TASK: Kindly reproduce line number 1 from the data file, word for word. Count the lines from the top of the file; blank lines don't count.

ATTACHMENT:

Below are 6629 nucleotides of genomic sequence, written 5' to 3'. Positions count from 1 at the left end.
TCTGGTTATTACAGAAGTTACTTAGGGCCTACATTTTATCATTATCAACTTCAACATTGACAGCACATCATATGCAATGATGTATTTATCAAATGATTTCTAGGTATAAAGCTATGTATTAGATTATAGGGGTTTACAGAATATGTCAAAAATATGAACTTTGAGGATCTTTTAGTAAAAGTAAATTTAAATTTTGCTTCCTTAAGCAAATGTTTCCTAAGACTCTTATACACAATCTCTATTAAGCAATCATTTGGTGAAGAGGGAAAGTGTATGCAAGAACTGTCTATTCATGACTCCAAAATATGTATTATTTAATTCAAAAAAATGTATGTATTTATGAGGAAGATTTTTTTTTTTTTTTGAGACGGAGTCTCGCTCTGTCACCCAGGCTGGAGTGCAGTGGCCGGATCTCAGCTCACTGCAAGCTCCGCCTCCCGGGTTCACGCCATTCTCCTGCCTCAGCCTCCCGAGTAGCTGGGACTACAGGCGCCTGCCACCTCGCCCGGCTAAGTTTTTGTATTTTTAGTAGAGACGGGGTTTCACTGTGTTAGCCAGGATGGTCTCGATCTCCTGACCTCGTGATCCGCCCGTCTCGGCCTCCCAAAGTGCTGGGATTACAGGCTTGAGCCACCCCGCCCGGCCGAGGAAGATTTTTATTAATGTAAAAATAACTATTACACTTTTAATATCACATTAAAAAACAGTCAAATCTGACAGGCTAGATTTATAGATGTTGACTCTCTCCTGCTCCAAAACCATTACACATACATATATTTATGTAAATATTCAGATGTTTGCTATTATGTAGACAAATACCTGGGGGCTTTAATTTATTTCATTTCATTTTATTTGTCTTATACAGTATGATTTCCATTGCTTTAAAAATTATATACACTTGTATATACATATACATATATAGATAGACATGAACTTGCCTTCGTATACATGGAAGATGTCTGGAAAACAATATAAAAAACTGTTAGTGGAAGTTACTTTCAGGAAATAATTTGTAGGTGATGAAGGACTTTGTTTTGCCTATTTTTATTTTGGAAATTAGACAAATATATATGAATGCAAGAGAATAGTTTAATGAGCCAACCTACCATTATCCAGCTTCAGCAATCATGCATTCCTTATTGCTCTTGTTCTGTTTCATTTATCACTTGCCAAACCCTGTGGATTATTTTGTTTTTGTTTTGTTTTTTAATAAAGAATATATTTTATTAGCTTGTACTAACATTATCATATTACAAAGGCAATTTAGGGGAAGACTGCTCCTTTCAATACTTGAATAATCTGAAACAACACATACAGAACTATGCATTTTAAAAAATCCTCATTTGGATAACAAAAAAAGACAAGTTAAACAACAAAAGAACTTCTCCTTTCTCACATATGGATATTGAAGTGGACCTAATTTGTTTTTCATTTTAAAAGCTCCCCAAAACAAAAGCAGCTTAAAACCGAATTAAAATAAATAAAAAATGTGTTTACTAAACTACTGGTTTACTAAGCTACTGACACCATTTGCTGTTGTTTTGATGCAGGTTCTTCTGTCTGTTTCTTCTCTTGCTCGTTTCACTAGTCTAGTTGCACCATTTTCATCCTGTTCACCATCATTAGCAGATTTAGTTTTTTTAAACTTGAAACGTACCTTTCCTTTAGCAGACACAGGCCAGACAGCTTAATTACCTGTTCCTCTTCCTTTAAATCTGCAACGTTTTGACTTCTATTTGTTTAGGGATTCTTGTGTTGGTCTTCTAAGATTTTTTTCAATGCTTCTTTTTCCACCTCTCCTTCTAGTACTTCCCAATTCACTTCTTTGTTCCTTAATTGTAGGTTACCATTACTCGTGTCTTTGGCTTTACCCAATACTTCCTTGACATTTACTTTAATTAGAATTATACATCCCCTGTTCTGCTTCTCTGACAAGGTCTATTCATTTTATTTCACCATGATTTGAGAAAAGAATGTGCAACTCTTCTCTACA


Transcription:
Below are 6629 nucleotides of genomic sequence, written 5' to 3'. Positions count from 1 at the left end.